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Network Laws

Networks are hot. The Internet has made it possible to observe and measure linkages representing relationships of all kinds. We now recognize networks everywhere: air traffic, banking, chemical bonds, data communications, ecosystems, finite element grids, fractals, interstate highways, journal citations, material structures, nervous systems, oil pipelines, organizational networks, power grids, social structures, transportation, voice communication, water supply, Web URLs, and more.

Several fields are collaborating on the development of network theory, measurement, and mapping: mathematics (graph theory), sociology (networks of influence and communication), computing (Internet), and business (organizational networks). This convergence has produced useful results for risk assessment and reduction in complex infrastructure networks, attacking and defending networks, protecting against network connectivity failures, operating businesses, spreading epidemics (pathogens as well as computer viruses), and spreading innovation. Here, I will survey the fundamental laws of networks that enable these results.

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Defining a Network

A network is usually defined as a set of nodes and links. The nodes represent entities such as persons, machines, molecules, documents, or businesses; the links represent relationships between pairs of entities. A link can be directed (one-way relationship) or undirected (mutual relationship). A hop is a transition from one node to another across a single link separating them. A path is a series of hops. Networks are very general: they can represent any kind of relation among entities.

Some common network topologies (interconnection patterns) have their own names: clique or island (a connected subnetwork that may be isolated from other cliques), hierarchical network (tree structured), hub-and-spoke network (a special node, the hub, connected directly to every other node), and multi-hub network (several hubs connected directly to many nodes). Some network topologies are planned, such as the electric grid, the interstate highway system, or the air traffic system; others are unplanned. In his seminal papers about the Internet, Paul Baran proposed that a planned, distributed network would be more resilient to failures than a hub-and-spoke network.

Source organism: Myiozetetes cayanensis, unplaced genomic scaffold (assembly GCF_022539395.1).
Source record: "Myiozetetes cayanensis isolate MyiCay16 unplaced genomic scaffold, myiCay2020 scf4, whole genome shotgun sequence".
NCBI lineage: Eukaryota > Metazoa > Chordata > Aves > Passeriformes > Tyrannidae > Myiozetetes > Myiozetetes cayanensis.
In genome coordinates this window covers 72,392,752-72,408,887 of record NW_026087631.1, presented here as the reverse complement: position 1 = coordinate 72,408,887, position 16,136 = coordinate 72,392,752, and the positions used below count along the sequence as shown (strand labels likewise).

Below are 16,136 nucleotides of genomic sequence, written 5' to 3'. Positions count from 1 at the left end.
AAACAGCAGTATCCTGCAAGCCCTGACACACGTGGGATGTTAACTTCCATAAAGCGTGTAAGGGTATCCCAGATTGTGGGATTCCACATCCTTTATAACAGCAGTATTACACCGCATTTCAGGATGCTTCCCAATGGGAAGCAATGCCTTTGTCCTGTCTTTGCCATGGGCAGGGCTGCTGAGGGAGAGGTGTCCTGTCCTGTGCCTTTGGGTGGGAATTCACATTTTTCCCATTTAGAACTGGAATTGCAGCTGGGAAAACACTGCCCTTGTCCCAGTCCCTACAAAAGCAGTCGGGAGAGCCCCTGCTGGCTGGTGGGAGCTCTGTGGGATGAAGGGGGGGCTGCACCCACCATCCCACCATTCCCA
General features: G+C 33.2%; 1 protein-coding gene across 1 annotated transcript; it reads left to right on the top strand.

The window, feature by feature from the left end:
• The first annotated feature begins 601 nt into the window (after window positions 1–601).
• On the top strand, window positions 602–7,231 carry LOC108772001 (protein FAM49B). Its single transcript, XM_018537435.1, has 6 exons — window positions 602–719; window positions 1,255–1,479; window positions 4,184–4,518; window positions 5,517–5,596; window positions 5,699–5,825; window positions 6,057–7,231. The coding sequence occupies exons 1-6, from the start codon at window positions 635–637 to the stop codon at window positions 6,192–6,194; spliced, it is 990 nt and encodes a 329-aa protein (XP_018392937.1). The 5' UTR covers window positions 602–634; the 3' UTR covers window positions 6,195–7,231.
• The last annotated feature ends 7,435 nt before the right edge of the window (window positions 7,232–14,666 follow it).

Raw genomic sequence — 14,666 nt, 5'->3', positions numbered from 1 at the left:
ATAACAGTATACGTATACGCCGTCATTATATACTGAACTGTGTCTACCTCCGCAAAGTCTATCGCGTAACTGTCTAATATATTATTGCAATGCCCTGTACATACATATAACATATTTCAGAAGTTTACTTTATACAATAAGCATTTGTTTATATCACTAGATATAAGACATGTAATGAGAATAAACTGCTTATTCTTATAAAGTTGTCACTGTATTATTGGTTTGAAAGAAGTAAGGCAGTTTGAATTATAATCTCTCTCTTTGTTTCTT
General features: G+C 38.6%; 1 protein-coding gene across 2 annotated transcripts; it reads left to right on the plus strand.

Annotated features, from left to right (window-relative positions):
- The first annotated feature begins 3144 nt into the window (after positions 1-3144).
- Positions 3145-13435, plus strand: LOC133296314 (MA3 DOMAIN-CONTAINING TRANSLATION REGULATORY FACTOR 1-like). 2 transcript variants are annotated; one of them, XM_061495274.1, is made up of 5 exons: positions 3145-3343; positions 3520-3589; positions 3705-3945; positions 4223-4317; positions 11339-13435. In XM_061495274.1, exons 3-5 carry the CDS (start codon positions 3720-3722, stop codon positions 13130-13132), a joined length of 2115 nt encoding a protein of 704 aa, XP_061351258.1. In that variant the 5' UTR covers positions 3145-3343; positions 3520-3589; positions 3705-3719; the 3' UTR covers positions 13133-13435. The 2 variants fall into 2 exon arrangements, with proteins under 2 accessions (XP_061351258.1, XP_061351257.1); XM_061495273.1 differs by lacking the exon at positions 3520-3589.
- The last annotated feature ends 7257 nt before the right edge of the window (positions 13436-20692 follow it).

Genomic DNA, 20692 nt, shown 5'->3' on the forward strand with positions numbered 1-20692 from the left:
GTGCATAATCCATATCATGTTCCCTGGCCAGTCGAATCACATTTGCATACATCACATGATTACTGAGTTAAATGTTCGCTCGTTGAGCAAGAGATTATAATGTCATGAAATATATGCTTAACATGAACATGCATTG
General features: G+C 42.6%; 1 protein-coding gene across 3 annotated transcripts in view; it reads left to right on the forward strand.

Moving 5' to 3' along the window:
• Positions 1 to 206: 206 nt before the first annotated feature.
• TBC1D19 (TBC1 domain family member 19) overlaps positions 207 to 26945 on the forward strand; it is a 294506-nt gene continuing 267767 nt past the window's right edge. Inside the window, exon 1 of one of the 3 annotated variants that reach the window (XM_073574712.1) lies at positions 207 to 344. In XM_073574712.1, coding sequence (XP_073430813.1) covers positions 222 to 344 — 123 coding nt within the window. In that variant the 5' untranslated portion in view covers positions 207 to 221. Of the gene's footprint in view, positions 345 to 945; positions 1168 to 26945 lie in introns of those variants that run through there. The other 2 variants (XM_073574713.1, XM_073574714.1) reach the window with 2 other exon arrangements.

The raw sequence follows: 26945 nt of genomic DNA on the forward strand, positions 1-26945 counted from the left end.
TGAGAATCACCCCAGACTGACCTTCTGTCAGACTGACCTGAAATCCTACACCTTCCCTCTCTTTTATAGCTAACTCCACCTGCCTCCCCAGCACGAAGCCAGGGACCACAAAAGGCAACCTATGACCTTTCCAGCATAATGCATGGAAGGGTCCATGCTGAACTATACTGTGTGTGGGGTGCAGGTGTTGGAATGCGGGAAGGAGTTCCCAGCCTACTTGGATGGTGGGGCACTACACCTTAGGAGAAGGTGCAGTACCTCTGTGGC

It should be no surprise that physical communication networks inherit connections from social networks.

A host of physical systems easily fit a network model. Perhaps less obvious is that human social networks also fit the model. The individuals of an organization are linked by their relationships—who emails whom, who seeks advice from whom, or who influences whom. Software tools such as InFlow and Netform are used by organizations to map their social networks and identify individuals that serve critical networking roles. Three roles are prominent: the hub, a person with links to many others; the broker (or gatekeeper), a person who is the only connection between cliques; the bridge (or pulsetaker), a person who links several cliques and can see opportunities for exchange between them. Such structures are not visible in the hierarchical organization chart, which maps only the structure of authority to make declarations.

It should be no surprise that physical communication networks inherit connections from social networks. The structure of links in the Web reflects individual perceptions of the most useful information. The structure of connections among Internet routers reflects individual choices for the shortest, fastest connections to the sites with the most valuable data. This is where the convergence of social networking and physical networking is the most apparent.